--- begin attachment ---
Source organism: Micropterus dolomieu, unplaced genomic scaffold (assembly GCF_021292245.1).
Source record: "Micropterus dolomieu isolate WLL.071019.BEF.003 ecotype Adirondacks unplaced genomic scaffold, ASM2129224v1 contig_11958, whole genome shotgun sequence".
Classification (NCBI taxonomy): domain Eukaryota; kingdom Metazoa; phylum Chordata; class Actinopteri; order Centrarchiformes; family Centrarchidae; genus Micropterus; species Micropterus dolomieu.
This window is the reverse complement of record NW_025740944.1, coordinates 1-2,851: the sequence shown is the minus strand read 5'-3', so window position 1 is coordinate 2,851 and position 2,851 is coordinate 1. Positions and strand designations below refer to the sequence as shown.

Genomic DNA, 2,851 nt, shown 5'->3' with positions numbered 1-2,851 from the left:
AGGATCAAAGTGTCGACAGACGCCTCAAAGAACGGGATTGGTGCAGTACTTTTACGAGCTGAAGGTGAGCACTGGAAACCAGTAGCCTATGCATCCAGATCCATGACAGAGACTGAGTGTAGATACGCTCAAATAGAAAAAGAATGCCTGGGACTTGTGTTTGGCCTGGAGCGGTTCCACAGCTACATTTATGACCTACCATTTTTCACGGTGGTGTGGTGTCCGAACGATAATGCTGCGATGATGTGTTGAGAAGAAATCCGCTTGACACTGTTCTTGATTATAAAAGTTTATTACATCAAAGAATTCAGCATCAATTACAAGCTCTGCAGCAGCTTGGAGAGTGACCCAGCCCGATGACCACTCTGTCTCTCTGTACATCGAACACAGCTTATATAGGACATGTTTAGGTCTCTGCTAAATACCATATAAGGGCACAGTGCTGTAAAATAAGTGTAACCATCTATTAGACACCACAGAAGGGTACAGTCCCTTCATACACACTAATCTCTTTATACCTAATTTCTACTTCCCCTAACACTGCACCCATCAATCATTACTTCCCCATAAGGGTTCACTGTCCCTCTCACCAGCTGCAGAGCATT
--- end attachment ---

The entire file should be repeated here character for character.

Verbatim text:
Source organism: Micropterus dolomieu, unplaced genomic scaffold (assembly GCF_021292245.1).
Source record: "Micropterus dolomieu isolate WLL.071019.BEF.003 ecotype Adirondacks unplaced genomic scaffold, ASM2129224v1 contig_11958, whole genome shotgun sequence".
Classification (NCBI taxonomy): domain Eukaryota; kingdom Metazoa; phylum Chordata; class Actinopteri; order Centrarchiformes; family Centrarchidae; genus Micropterus; species Micropterus dolomieu.
This window is the reverse complement of record NW_025740944.1, coordinates 1-2,851: the sequence shown is the minus strand read 5'-3', so window position 1 is coordinate 2,851 and position 2,851 is coordinate 1. Positions and strand designations below refer to the sequence as shown.

Genomic DNA, 2,851 nt, shown 5'->3' with positions numbered 1-2,851 from the left:
AGGATCAAAGTGTCGACAGACGCCTCAAAGAACGGGATTGGTGCAGTACTTTTACGAGCTGAAGGTGAGCACTGGAAACCAGTAGCCTATGCATCCAGATCCATGACAGAGACTGAGTGTAGATACGCTCAAATAGAAAAAGAATGCCTGGGACTTGTGTTTGGCCTGGAGCGGTTCCACAGCTACATTTATGACCTACCATTTTTCACGGTGGTGTGGTGTCCGAACGATAATGCTGCGATGATGTGTTGAGAAGAAATCCGCTTGACACTGTTCTTGATTATAAAAGTTTATTACATCAAAGAATTCAGCATCAATTACAAGCTCTGCAGCAGCTTGGAGAGTGACCCAGCCCGATGACCACTCTGTCTCTCTGTACATCGAACACAGCTTATATAGGACATGTTTAGGTCTCTGCTAAATACCATATAAGGGCACAGTGCTGTAAAATAAGTGTAACCATCTATTAGACACCACAGAAGGGTACAGTCCCTTCATACACACTAATCTCTTTATACCTAATTTCTACTTCCCCTAACACTGCACCCATCAATCATTACTTCCCCATAAGGGTTCACTGTCCCTCTCACCAGCTGCAGAGCATT